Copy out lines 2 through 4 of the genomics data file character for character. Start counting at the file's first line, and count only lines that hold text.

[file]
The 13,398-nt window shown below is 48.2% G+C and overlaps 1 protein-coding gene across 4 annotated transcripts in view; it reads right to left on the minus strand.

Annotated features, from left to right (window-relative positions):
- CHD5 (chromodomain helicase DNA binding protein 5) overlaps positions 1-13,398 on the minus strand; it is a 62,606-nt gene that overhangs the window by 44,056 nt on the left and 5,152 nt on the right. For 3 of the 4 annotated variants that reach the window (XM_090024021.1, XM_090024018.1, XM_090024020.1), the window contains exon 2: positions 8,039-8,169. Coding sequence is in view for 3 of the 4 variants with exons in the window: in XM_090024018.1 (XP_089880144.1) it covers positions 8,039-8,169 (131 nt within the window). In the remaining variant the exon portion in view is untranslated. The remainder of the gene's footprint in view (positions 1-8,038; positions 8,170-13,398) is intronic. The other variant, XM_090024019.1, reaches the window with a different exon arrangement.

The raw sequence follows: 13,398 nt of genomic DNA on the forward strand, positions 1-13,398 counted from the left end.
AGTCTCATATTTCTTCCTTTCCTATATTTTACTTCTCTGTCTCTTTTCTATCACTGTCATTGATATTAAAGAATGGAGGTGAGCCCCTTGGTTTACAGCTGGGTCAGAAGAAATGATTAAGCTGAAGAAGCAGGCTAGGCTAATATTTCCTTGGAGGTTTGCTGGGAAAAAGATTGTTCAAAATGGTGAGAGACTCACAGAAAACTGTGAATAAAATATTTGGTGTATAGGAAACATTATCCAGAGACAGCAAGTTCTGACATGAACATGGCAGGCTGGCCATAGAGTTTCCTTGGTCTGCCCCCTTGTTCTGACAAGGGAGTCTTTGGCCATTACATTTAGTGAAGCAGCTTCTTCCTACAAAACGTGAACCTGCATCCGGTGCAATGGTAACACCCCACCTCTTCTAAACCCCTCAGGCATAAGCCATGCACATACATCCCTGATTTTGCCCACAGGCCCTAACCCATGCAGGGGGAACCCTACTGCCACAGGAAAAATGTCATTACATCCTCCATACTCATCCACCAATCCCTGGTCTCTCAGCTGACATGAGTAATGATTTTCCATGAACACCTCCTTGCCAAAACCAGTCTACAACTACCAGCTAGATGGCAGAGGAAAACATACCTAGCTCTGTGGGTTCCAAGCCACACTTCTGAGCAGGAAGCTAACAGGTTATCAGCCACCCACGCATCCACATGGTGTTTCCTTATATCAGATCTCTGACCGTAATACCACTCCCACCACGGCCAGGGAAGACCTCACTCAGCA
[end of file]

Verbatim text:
Annotated features, from left to right (window-relative positions):
- CHD5 (chromodomain helicase DNA binding protein 5) overlaps positions 1-13,398 on the minus strand; it is a 62,606-nt gene that overhangs the window by 44,056 nt on the left and 5,152 nt on the right. For 3 of the 4 annotated variants that reach the window (XM_090024021.1, XM_090024018.1, XM_090024020.1), the window contains exon 2: positions 8,039-8,169. Coding sequence is in view for 3 of the 4 variants with exons in the window: in XM_090024018.1 (XP_089880144.1) it covers positions 8,039-8,169 (131 nt within the window). In the remaining variant the exon portion in view is untranslated. The remainder of the gene's footprint in view (positions 1-8,038; positions 8,170-13,398) is intronic. The other variant, XM_090024019.1, reaches the window with a different exon arrangement.

The raw sequence follows: 13,398 nt of genomic DNA on the forward strand, positions 1-13,398 counted from the left end.